Araucaria heterophylla, also known as House Pine, Australian Pine, Norfolk Island Pine and simply Norfolk Pine (the latter being the most common) is a popular cultivated species of tree. The distinctive appearance of this tree, with its widely spaced branches and symmetrical, triangular outline, has made it a desirable choice for decorative landscaping, use as a houseplant and display as a Christmas tree. Large numbers of Norfolk Island Pines are produced annually in South Florida for the houseplant industry. The vast majority of these are shipped to grocery stores, discount retailers and garden centers during November to be sold as Christmas trees.
The toxic components of the tree are unknown and the actual danger it poses is somewhat disputed.There is very little documentation regarding the plants specific effect on companion animals and most sources refer to the danger or lack thereof it poses to humans. The IWK Regional Poison Centre in Halifax, Nova Scotia considers the plant to “be safe or non-poisonous” noting that only real danger is poses is as a choking hazard to small children. Other sources consider the plant to be mildly toxic and capable of causing localized dermatitis in some individuals when it comes into contact with the skin and gastrointestinal upset if ingested. With pets specifically, the few sources available of questionable credibility state that the “ingestion of pine needles can cause gastrointestinal signs (vomiting, diarrhea) and lethargy”.
As the tree is not a natural food source for any companion animal, it is likely that any number of naturally occurring plant chemical present in the plant could disagree with the companion animal that choose to ingest it. This is not a phenomena that is unique to this plant specifically as dogs and cats alike will commonly ingest other plants, grasses etc and promptly vomit them up as well.
The greatest danger posed by this plant probably comes from its use as a Christmas tree, in which case it will generally be placed in some sort of stand containing water. Water that may accumulate numerous types of bacteria or mold and may even contain chemical fertilizers; all of which could make a pet very ill. Additionally it is not uncommon for many retailers to spray any number of potentially harmful or lethal chemicals on the tree to extent its longevity or enhance its appearance prior to sale; chemicals which would inevitably leach into the water. As with anything that could potentially harm your pet, exercise caution and common sense when it is in an area where a pet could access it. Ensure your pets have plenty of fresh water available to them, to dissuade the urge or need to drink from the Christmas tree stand. If possible place presents, screen, or decorative fencing around the tree in such a way as to prevent pets from accessing, what to them seems like a perfectly good water source.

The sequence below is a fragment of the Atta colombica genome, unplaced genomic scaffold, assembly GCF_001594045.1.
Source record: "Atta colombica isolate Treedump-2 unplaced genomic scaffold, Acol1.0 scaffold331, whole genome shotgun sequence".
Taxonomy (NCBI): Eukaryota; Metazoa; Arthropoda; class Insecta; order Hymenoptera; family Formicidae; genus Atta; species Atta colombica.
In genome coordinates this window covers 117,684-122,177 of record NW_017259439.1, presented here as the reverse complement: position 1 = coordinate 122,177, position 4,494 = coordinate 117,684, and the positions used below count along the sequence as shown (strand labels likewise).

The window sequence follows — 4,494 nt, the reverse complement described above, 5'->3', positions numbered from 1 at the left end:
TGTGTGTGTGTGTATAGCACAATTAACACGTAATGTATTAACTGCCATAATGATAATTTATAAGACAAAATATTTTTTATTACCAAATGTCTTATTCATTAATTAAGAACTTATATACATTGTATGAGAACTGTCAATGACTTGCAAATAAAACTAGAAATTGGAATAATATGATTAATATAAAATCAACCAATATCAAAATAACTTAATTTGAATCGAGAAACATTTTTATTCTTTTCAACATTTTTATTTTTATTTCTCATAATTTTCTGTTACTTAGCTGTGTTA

Avoid further ingestion of the plant and consult a veterinarian. Life threatening intoxication from ingestion of the plant is basically unheard of, fatalities, while theoretically possible would likely come from choking and not the over ingestion of toxic plant chemicals. In regards to a specific treatment regimen for illness relating to the ingestion of the plant common sense symptomatic care will probably be all that is required. If the ingestion was recent remove any existing plant matter from the mouth and flush thoroughly with water. If vomiting does not occur it may be induced by giving and emetic such as 3% hydrogen peroxide orally at a dose rate of 1 teaspoon per 10 lbs of body weight. The pet will more than likely start vomiting spontaneously without the help of an emetic, as their body tries to expel this non digestible material. The universal antidote, activated medical charcoal may also prove to be of some use in absorbing the toxins. If the pet ingested a large quantity of plant material then it may be beneficial to empty the stomach contents by way of gastric lavage.
Ensure the pet gets plenty of fluids to avoid possible dehydration caused by diarrhea. To alleviate the gastrointestinal upset and diarrhea; Kapectolin may be given at a dose rate of 1 to 2 ml/kg four times a day. Kapectolin provides a coating action that protects the stomach lining. Sucralfate may also be used as for gastrointestinal irritation as it reacts with the acids in the stomach to form a paste-like material capable of acting as a barrier between the stomach and its contents. Sucralfate is typically given to dogs weighing more the 60lbs: 1g every 6 to 8 hours; for dogs under 60 lbs: 0.5g every 6 to 8 hours; Cats: 0.25g every 8 to 12 hours to reduce irritation of the stomach and intestines. The prognosis will depend on the amount ingested and the resultant severity of the intoxication. Serious intoxications of animals are exceptionally rare and in most cases symptoms will be limited to gastrointestinal upset (vomiting and diarrhea). With symptomatic care most animals will make a full recovery in a few hours to a few days.
In situations where the pet may have fallen ill from drinking water intended to nourish the tree such as from the tree stand of a Christmas tree, the symptoms, severity, and prognosis could vary widely depending upon what the exact component was that made the pet sick, (eg. bacteria, mold, fertilizers, other unknown chemicals). Consult your veterinarian or a pet related poison control center.
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